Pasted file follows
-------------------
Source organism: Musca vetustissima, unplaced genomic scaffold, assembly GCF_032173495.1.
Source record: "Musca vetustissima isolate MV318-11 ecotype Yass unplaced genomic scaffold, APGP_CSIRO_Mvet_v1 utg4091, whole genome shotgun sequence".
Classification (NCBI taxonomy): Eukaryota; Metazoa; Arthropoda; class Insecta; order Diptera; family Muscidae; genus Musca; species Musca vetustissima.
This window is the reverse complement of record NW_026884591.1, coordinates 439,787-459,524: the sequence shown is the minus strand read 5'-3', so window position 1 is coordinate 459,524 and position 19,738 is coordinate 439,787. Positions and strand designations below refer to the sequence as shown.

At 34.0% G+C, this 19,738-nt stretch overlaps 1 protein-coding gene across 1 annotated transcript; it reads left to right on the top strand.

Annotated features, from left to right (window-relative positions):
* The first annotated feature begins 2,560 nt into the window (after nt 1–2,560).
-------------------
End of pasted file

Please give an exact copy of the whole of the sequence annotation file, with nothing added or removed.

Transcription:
Source organism: Musca vetustissima, unplaced genomic scaffold, assembly GCF_032173495.1.
Source record: "Musca vetustissima isolate MV318-11 ecotype Yass unplaced genomic scaffold, APGP_CSIRO_Mvet_v1 utg4091, whole genome shotgun sequence".
Classification (NCBI taxonomy): Eukaryota; Metazoa; Arthropoda; class Insecta; order Diptera; family Muscidae; genus Musca; species Musca vetustissima.
This window is the reverse complement of record NW_026884591.1, coordinates 439,787-459,524: the sequence shown is the minus strand read 5'-3', so window position 1 is coordinate 459,524 and position 19,738 is coordinate 439,787. Positions and strand designations below refer to the sequence as shown.

At 34.0% G+C, this 19,738-nt stretch overlaps 1 protein-coding gene across 1 annotated transcript; it reads left to right on the top strand.

Annotated features, from left to right (window-relative positions):
* The first annotated feature begins 2,560 nt into the window (after nt 1–2,560).